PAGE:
AT&T’s new equipment would include adding six panel antennas and a microwave dish on the existing 270-foot-tall tower, plus three equipment cabinets on an existing concrete pad, adjacent to a Cellular One shelter. About 600 feet of channels would be needed for utility connections, but would be bored in horizontally rather than trenched in from the top, to lessen disturbance of the site.
The tower also houses communications facilities for a radio station, the school district, health-care district and a tow service.
The site also is quarantined, according to county planner Airlin Singewald, because of asbestos and other contamination issues.
Another tower on federal land about 1,000 feet north of the site houses Nextel and T-mobile facilities, but that legally established tower apparently has no more room for another carrier, according to AT&T consultant Tricia Knight. —Kathe Tanner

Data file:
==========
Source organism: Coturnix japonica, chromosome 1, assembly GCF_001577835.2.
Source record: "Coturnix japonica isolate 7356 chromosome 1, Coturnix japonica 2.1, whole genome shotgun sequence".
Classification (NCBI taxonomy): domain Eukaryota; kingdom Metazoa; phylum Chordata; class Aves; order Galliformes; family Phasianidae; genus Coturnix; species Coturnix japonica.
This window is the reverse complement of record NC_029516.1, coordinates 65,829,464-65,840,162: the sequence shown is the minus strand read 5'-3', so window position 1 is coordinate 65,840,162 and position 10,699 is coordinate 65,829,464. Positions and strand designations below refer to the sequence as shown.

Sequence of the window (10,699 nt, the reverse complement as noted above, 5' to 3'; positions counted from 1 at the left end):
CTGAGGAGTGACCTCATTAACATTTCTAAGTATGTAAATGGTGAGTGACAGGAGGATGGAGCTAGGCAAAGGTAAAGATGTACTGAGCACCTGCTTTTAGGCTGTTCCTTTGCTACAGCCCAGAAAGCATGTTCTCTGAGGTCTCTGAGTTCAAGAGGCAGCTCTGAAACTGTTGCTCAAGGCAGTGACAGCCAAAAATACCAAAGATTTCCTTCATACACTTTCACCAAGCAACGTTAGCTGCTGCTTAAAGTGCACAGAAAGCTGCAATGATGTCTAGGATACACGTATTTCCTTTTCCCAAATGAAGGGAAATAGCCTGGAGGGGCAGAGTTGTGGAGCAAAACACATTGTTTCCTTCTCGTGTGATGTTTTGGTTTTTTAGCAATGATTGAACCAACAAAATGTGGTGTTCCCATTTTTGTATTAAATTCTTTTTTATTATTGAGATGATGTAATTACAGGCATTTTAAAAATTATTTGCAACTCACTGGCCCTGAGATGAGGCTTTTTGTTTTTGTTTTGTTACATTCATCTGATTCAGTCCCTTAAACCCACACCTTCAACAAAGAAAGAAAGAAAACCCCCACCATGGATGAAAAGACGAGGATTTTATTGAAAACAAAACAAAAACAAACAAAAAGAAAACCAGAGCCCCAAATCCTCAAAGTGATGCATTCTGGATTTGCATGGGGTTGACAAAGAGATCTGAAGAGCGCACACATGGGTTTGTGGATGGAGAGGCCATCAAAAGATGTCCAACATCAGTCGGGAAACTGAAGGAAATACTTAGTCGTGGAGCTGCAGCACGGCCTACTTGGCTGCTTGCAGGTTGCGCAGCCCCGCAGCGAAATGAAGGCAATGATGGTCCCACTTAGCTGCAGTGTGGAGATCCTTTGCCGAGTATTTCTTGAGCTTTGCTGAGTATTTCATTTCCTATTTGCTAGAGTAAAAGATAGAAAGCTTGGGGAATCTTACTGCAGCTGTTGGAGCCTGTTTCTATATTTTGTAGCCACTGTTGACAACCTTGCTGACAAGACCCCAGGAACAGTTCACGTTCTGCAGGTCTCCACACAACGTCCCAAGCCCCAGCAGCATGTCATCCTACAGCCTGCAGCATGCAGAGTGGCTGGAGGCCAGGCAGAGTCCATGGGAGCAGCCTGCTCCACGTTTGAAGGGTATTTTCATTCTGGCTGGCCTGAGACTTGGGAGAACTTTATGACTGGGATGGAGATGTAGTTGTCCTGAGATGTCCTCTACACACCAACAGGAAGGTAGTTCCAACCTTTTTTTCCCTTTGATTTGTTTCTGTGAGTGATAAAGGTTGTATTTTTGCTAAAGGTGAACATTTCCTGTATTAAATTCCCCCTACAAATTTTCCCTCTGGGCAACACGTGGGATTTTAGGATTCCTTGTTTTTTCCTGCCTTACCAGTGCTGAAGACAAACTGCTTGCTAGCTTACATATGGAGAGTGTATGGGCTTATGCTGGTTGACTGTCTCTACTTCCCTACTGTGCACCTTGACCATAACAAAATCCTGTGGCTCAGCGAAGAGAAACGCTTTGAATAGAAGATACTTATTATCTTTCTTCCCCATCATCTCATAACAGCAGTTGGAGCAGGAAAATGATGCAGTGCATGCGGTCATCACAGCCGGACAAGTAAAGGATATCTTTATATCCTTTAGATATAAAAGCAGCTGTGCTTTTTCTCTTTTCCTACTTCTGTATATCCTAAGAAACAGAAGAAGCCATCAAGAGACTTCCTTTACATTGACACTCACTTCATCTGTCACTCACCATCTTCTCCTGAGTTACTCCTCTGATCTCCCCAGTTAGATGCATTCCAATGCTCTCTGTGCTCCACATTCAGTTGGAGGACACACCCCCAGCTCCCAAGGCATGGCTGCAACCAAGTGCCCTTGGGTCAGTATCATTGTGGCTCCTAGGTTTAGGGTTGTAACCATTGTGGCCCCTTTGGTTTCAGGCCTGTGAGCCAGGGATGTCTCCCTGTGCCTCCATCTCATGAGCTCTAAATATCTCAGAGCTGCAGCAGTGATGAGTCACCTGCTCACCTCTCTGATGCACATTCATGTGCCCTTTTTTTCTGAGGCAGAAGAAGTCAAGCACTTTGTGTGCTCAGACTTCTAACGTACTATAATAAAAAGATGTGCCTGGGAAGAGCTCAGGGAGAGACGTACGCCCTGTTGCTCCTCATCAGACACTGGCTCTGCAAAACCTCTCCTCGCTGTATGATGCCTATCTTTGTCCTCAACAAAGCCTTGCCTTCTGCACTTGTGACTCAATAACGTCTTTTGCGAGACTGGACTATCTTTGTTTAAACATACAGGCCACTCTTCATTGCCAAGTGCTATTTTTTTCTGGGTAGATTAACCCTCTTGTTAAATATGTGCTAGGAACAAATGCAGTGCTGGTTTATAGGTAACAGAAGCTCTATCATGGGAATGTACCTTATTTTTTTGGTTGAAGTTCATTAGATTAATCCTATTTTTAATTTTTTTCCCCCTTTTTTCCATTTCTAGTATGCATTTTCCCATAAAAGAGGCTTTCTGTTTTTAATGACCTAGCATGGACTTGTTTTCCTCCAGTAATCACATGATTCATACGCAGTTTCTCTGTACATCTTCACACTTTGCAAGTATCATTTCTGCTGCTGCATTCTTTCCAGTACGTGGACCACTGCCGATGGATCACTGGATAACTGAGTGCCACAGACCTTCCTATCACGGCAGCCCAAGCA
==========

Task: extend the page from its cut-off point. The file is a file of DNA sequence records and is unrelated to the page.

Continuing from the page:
Cambria Montessori Learning Center and the Family Partnership Charter School are to host an informational session at 6 p.m. today, May 20, to help determine if they’ll open a school in Morro Bay next fall.
The meeting will be at will be held at the Morro Bay Community Center’s studio room, 1001 Kennedy Way, Morro Bay.
New Dawn’s Montessori pre-school, open for a quarter century, would continue in Cambria as long as enrollments, donations and fees make it fiscally feasible, according to Sonya Lanzen- Castellanos, director of the two separate programs currently operating at the same Lodge Hill location.